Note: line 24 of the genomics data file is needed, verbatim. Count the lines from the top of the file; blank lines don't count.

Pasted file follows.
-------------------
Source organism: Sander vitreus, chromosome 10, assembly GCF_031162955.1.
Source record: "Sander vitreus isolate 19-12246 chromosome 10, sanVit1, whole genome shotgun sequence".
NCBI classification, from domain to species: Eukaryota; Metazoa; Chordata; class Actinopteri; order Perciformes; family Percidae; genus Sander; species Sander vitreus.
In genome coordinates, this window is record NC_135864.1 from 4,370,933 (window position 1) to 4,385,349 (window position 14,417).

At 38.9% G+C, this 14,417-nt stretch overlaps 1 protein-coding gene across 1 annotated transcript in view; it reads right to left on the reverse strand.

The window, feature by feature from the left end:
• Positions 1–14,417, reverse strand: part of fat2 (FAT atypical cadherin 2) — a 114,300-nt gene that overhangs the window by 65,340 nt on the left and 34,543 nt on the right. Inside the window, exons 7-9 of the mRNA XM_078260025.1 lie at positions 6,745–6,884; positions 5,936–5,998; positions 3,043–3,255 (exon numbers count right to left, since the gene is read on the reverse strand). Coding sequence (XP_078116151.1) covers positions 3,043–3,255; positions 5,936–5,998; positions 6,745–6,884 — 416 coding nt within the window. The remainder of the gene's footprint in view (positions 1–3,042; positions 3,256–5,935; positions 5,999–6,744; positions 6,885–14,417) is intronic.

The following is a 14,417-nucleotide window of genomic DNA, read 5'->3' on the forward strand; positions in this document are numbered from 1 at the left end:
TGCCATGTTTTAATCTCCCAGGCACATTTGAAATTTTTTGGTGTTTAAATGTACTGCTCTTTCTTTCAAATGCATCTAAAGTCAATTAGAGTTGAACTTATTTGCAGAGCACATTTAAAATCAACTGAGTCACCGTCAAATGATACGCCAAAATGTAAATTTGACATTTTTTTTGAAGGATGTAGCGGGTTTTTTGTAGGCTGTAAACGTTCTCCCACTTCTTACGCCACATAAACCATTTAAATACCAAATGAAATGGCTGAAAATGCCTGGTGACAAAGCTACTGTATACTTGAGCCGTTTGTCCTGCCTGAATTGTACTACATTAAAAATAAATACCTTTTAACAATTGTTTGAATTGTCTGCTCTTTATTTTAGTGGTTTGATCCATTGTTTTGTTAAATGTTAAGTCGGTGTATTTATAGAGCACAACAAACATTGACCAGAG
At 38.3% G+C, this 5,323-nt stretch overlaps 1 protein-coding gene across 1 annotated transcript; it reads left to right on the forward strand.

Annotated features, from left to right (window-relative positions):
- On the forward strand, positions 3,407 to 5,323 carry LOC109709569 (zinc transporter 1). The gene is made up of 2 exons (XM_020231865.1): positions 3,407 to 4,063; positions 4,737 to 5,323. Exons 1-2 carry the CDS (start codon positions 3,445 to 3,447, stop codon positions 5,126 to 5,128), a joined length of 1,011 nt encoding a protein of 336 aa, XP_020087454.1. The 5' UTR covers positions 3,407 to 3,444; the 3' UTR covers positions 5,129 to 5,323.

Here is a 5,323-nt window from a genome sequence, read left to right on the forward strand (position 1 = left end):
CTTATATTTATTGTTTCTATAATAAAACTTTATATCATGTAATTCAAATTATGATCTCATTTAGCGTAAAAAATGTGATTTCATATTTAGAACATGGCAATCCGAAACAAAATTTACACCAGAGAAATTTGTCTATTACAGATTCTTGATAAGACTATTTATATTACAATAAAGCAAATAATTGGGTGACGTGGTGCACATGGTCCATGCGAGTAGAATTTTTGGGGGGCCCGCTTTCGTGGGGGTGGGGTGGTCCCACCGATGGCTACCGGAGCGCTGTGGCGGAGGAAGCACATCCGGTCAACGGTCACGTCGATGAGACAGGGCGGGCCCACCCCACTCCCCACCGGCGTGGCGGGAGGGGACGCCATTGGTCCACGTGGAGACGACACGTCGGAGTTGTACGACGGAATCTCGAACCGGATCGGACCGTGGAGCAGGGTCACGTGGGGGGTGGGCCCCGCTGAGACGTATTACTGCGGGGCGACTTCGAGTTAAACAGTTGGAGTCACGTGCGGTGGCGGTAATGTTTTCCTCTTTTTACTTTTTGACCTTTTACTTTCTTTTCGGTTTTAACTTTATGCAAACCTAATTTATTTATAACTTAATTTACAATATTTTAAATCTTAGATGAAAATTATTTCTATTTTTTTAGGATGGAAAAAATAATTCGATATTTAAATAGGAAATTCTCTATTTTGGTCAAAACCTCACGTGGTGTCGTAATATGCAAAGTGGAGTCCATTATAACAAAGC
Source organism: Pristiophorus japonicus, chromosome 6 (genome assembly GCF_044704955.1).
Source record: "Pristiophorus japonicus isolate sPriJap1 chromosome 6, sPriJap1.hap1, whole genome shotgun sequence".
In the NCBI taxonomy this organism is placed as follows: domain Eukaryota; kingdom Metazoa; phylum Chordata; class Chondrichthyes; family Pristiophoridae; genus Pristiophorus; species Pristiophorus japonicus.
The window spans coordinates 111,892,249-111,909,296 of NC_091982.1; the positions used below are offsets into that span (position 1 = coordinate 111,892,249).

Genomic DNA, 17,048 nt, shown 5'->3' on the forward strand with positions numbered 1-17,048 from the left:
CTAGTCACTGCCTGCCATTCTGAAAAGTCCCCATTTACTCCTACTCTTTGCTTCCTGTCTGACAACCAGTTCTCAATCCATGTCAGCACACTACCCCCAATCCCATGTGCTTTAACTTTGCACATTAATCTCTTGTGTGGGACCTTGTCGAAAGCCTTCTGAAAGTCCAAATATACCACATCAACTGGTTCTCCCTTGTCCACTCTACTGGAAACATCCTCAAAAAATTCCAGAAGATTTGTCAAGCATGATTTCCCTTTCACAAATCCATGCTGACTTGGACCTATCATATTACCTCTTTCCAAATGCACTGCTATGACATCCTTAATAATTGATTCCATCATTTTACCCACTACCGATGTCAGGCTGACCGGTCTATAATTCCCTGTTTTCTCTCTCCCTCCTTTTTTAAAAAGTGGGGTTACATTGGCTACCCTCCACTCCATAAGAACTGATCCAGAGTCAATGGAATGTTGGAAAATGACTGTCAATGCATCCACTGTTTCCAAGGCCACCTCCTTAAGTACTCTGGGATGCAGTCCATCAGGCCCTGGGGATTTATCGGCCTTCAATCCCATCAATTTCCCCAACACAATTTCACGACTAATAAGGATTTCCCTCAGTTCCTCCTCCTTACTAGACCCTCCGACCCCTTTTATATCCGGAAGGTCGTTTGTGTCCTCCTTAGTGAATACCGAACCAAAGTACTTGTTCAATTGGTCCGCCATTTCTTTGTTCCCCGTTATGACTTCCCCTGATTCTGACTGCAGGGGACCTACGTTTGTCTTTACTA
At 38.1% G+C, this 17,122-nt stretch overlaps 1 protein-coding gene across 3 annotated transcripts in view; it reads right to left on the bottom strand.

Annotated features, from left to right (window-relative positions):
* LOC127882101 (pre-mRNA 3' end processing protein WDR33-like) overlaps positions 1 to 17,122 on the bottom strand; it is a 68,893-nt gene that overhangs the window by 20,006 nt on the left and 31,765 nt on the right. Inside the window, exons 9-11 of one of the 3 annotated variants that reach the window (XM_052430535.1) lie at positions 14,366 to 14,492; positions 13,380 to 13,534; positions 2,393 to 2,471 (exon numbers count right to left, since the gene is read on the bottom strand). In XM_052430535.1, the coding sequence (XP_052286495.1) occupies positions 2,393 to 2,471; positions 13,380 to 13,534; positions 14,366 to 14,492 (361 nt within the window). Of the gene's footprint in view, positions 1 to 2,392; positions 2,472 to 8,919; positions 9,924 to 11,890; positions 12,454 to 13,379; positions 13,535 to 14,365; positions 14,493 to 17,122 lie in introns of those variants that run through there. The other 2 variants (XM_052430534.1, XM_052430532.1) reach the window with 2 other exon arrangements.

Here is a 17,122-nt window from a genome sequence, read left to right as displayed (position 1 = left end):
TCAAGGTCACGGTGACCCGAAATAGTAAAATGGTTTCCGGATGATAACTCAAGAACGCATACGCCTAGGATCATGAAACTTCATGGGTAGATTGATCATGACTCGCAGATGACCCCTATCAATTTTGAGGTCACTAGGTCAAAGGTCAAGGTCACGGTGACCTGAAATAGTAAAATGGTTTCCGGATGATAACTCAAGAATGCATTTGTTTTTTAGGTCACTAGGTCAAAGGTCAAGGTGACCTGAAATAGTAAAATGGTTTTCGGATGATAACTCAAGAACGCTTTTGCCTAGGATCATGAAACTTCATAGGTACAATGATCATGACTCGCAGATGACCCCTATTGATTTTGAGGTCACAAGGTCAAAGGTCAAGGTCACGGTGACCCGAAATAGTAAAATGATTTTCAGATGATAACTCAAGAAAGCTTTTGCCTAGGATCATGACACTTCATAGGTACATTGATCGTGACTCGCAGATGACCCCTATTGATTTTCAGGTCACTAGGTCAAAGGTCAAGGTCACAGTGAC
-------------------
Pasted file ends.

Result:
Here is a 17,122-nt window from a genome sequence, read left to right as displayed (position 1 = left end):